Impressions from SymfonyCon Warsaw 2013

by Edi Modrić -

Last week I attended the first official Symfony conference (dubbed SymfonyCon) organized by SensioLabs. The conference was held in the Westin Hotel in Warsaw, Poland with 600 people from all around the globe attending.

 The conference spanned five days, from Tuesday to Saturday. The first two days were reserved for workshops and trainings held by SensioLabs trainers and various members of Symfony community. The conference itself was held on Thursday and Friday, while Saturday was chosen to be a hacking day. Due to scheduling conflicts and flight dates, I only attended the conference itself on Thursday and Friday. Nevertheless, both of those days were fully packed and completely consumed my time.

 Fabien Potencier opened the conference with his keynote speech on the current state of Symfony community. The rest of the conference was held in two parallel tracks, with the exception of lightning talks (short talks no more than 7 minutes long) that were held at the end of each day.


On the first day, Grégoire Pineau, showed how SensioLabs uses Chef to manage their machines and deploy their Symfony applications, as an alternative to Capifony for example. Following Grégoire, William Durand and Lukas Kahwe Smith talked about building REST APIs with Symfony and showed the world many bundles (like FOSRestBundle, JMSSerializerBundle and some I didn't even know existed like BazingaHateoasBundle, TemplatedUriBundle) that help you do just that.

 Following them, Gediminas Morkevicius demonstrated his own project, DoctrineExtensions, a powerful set of Doctrine tools that can help you implement some often used patterns like soft deletes, translations and entity trees in your persistent storage. Both of these talks were very interesting to me because they introduced the features I will need in some of the future projects in Netgen.

Kris Wallsmith showed us how he builds his Symfony applications. His talk later won Best 2013 Symfony Talk award. Finally, at the end of the first day, couple of lightning talks were held showcasing Sylius, PayumBundle, eZ Publish 5, Symfony Console component and more.

After the regular part of the conference, Jeremy Mikola held a traditional and fun Symfony/PHP version of Jeopardy with questions ranging from PHP history to Symfony community memes and jokes. SensioLabsInsight team held a cocktail party (with wine and beer instead of cocktails) for all conference attendees.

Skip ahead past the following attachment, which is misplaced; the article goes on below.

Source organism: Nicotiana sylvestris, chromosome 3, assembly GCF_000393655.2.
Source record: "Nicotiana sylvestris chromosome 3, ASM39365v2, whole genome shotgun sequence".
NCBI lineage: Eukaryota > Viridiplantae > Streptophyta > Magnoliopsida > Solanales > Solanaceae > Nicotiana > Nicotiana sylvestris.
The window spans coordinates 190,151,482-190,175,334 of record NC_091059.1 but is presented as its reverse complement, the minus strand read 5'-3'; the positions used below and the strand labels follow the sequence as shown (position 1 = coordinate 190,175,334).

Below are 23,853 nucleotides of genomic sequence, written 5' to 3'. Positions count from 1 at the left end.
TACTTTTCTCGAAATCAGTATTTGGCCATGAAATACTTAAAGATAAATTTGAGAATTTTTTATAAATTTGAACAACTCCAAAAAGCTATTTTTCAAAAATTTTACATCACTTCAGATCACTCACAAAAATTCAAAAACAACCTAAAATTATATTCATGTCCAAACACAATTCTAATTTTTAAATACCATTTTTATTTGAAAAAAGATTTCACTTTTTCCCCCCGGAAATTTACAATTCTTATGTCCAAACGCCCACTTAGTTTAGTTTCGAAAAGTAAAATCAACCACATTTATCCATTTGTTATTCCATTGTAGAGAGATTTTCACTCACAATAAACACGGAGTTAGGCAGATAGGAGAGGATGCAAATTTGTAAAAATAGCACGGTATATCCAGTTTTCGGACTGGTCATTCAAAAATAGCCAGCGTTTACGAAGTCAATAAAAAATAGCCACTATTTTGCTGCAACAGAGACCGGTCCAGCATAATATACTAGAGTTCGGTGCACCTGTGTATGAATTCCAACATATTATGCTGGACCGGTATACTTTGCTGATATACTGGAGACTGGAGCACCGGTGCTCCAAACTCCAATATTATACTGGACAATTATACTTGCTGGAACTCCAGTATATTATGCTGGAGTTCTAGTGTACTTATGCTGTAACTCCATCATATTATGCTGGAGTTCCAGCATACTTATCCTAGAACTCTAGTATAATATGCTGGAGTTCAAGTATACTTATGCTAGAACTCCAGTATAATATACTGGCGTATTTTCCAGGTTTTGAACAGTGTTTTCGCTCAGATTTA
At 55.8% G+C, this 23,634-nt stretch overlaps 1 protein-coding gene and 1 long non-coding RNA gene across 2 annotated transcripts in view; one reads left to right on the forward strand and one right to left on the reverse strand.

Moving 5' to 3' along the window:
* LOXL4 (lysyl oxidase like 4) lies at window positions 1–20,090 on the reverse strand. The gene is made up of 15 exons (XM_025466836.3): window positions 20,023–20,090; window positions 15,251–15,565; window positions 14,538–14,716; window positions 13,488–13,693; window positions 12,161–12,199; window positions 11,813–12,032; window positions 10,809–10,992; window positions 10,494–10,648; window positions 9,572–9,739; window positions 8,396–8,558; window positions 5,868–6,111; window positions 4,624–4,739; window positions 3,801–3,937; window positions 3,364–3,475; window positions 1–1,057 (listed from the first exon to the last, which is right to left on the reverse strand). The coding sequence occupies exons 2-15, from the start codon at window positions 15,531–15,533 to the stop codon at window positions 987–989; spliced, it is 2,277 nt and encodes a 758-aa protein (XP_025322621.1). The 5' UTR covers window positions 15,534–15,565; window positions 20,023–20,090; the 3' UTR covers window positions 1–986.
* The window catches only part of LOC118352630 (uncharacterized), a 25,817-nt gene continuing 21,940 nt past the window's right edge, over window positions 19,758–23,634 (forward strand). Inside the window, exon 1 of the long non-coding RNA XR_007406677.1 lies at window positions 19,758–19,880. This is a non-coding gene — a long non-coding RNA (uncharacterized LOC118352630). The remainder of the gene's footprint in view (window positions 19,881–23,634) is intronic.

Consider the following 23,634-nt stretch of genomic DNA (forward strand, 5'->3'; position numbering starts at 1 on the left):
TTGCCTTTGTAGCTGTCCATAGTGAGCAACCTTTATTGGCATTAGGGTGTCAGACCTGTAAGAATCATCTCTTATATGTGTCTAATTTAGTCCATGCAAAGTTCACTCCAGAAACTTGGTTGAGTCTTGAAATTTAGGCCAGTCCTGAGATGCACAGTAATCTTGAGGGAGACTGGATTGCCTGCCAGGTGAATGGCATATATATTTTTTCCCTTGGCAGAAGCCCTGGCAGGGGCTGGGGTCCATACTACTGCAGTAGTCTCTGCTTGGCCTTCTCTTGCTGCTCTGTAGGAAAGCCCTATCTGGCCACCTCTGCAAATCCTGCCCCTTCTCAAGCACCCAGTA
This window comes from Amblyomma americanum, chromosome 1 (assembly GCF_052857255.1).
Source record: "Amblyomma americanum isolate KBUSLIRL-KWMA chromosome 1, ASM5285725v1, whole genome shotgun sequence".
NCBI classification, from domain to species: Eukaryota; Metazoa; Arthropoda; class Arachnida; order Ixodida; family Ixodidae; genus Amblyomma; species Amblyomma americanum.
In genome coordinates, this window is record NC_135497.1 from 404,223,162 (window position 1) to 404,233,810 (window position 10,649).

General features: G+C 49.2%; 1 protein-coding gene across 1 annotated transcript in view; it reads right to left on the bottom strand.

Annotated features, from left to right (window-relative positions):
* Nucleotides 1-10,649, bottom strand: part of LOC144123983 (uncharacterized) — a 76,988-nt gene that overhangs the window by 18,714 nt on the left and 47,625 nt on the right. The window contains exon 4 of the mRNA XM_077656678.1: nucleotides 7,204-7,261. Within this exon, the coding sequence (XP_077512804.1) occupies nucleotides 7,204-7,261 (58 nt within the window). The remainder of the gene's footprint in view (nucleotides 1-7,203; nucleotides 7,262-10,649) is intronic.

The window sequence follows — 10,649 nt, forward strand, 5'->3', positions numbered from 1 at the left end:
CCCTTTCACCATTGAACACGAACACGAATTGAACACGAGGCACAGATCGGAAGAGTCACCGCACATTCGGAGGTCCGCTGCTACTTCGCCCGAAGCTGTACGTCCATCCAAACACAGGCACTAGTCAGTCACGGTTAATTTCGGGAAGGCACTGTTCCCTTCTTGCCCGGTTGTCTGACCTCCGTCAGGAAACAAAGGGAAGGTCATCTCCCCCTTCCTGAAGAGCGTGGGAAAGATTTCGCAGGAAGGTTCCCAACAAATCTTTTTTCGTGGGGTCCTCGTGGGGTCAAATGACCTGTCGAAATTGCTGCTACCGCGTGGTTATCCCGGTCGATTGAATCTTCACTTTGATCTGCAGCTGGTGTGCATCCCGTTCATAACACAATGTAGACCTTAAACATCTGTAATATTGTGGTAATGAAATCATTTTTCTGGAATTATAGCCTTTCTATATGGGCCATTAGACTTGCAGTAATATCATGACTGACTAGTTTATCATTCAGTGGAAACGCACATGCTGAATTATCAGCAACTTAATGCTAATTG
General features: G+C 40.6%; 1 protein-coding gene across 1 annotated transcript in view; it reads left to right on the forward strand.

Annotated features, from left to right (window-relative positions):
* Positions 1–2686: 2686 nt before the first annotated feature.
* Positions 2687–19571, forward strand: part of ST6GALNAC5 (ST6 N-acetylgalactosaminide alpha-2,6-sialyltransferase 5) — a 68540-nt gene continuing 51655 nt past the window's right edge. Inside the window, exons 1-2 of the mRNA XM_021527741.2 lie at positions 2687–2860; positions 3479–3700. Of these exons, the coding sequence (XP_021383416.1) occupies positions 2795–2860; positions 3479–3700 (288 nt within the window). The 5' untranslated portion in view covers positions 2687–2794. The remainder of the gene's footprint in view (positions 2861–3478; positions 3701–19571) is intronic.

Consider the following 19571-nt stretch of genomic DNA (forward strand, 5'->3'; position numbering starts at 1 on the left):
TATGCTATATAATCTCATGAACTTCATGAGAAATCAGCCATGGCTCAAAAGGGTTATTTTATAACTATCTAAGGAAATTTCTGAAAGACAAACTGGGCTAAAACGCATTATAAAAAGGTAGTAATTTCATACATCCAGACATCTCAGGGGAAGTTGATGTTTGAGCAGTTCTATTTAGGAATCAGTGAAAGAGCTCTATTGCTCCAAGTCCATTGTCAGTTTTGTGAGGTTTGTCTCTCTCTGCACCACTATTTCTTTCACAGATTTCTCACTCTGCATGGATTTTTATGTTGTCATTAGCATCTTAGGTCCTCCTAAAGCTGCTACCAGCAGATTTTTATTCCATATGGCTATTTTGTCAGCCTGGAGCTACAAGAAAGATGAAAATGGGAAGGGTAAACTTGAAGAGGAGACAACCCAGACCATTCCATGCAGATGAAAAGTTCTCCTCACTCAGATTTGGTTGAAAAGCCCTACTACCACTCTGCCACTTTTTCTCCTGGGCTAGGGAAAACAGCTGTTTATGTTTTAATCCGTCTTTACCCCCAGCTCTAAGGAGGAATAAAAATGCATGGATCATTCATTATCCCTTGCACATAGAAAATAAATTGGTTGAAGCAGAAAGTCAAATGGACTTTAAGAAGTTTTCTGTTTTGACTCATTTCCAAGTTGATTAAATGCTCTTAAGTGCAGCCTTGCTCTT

The second day of the conference started with Bernhard Schussek talking about the Symfony Forms component, the current features available in Symfony 2.4 as well as the upcoming features. Bernhard finally had a chance to answer to some of the criticism by Javier Eguiluz in his blog post.

Marie Minasyan and Joseph Rouff talked about the Symfony Security component in two very interesting and somewhat related talks. Marie talked about the voters functionality of the component, discussing how it is perfectly capable of replacing ACE/ACL, while Joseph demystified the Security component by basically reimplementing it from scratch in a simple way. And indeed, Joseph's talk was a real eye opener for me as I was definitely one of the people that considered Symfony's Security component as overly complicated and too mystic.

Jordi Boggiano's wish finally came true as he held a talk which is not about Composer :) He showed a new application monitoring platform called Heka, developed by Mozilla Foundation. He showed what it can do in realtime, running on his website And last but not least, Benjamin Eberlei, talked about decoupling domain logic from Symfony event handlers and controllers which is, judging by his words, something people often do, thus making it harder to develop and support their own code in the long run.

In the second round of lightning talks, Leaphly E-commerce solution for Symfony was presented as well as Zend Server and its capabilities when it comes to deploying Symfony apps on your servers. Finally, Jeremy Mikola held a funny and lightning fast lightning talk about lightning.

As a closing ceremony for the conference, Business and Community awards were held, rewarding and recognizing all the members of the Symfony open source and business communities for their contributions to the ecosystem.


All in all, I'm very pleased with the conference! I learned so much, I've met some great new people, had so much fun and tried a couple of new beers, Polish of course. Warsaw was an excellent choice for the first SymfonyCon. The city is absolutely beautiful and the Christmas spirit was already all around us as you can see below. I can't wait for the next installment of SymfonyCon in Madrid.



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